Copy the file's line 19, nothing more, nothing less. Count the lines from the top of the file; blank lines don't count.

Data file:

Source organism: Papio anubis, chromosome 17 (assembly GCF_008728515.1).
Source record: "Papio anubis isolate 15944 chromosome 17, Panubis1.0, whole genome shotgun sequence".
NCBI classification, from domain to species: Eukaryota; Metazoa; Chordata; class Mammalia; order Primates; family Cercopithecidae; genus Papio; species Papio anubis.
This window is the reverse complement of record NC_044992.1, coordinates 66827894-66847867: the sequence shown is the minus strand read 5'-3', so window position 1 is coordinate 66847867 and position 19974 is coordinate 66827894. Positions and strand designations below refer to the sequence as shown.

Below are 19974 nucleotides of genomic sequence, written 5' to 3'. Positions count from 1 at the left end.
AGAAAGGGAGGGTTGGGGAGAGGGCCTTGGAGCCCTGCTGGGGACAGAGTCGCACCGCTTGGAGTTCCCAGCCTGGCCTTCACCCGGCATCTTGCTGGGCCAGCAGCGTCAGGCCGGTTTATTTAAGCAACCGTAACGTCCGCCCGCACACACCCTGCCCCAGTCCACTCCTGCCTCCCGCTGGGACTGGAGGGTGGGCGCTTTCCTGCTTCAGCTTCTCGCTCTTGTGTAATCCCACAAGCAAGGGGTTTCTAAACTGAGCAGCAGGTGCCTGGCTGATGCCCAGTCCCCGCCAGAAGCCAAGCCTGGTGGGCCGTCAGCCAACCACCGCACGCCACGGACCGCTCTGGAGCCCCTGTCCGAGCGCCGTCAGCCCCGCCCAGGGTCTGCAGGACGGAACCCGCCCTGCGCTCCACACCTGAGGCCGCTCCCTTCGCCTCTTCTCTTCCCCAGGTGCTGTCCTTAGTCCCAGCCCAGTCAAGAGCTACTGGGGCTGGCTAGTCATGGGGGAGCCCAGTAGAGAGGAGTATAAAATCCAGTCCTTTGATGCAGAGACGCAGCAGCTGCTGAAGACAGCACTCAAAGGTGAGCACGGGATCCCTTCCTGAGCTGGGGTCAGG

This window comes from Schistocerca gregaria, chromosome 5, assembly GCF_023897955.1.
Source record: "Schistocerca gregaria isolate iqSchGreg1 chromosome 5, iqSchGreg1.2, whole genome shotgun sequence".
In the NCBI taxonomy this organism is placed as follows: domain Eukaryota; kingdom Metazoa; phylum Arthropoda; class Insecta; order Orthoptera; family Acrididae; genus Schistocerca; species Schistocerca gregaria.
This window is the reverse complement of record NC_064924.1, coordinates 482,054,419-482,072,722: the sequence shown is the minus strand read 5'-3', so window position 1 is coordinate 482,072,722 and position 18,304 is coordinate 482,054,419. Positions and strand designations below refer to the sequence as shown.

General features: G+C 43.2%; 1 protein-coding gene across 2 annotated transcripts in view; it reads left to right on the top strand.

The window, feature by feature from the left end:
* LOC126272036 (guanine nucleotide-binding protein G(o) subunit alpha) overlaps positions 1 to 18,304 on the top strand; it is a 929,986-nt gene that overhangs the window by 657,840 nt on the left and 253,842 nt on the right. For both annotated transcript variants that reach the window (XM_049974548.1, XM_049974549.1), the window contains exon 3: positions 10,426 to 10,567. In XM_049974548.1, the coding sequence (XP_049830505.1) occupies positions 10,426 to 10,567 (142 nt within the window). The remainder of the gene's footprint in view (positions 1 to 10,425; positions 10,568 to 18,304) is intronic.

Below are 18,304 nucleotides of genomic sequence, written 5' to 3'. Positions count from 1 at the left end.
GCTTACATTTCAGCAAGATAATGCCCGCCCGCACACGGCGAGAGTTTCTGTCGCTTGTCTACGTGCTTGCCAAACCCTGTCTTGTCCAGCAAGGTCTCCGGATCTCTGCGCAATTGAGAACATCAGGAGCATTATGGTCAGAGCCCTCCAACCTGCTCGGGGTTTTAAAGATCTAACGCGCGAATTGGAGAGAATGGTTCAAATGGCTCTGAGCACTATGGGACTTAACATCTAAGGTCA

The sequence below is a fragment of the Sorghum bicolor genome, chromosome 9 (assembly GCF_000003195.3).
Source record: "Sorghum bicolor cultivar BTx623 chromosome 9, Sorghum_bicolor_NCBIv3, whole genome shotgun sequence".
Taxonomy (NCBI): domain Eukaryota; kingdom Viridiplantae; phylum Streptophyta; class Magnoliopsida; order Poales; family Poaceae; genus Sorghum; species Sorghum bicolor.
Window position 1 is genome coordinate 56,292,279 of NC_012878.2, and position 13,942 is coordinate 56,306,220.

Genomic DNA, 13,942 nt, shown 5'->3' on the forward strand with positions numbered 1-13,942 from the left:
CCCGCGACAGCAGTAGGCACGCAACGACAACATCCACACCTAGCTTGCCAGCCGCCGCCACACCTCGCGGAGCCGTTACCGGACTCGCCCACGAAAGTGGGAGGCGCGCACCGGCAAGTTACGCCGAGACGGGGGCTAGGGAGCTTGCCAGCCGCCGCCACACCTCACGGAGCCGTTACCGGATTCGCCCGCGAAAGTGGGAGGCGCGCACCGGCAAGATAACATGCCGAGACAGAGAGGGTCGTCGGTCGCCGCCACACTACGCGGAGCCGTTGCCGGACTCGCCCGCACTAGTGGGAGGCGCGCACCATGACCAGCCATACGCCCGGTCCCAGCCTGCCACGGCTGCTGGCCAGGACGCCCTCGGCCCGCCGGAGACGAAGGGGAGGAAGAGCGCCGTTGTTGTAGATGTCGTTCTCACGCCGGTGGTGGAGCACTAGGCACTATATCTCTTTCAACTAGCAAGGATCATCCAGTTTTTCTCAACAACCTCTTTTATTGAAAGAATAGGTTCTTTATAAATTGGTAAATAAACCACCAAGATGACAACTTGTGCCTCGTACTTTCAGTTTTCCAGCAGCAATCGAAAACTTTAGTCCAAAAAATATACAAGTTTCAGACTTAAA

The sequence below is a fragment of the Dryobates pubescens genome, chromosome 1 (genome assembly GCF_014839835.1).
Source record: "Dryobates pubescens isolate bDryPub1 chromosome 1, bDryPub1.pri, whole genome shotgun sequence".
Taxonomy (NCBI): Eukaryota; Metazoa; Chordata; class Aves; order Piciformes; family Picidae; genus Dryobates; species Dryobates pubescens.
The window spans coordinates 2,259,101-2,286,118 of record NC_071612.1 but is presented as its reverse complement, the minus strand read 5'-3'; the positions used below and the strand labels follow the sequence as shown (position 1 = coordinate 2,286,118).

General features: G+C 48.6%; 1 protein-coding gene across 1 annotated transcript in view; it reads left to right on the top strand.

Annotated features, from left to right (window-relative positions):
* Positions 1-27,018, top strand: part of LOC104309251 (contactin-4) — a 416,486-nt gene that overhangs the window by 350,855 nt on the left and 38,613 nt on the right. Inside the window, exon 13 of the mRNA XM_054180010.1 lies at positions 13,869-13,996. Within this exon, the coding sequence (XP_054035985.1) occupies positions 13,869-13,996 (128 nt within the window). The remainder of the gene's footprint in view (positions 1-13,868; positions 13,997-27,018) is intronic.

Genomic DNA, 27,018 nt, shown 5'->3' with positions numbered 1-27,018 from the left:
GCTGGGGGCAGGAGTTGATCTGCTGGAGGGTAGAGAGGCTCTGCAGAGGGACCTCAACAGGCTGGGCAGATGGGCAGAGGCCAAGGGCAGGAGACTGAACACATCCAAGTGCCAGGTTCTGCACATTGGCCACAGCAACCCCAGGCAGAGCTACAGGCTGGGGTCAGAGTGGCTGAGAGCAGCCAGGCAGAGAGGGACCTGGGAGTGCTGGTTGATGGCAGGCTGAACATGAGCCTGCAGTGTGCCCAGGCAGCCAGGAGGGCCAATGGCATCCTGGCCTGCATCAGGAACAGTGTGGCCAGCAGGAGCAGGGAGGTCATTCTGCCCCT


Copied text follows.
Window position 1 is genome coordinate 56,292,279 of NC_012878.2, and position 13,942 is coordinate 56,306,220.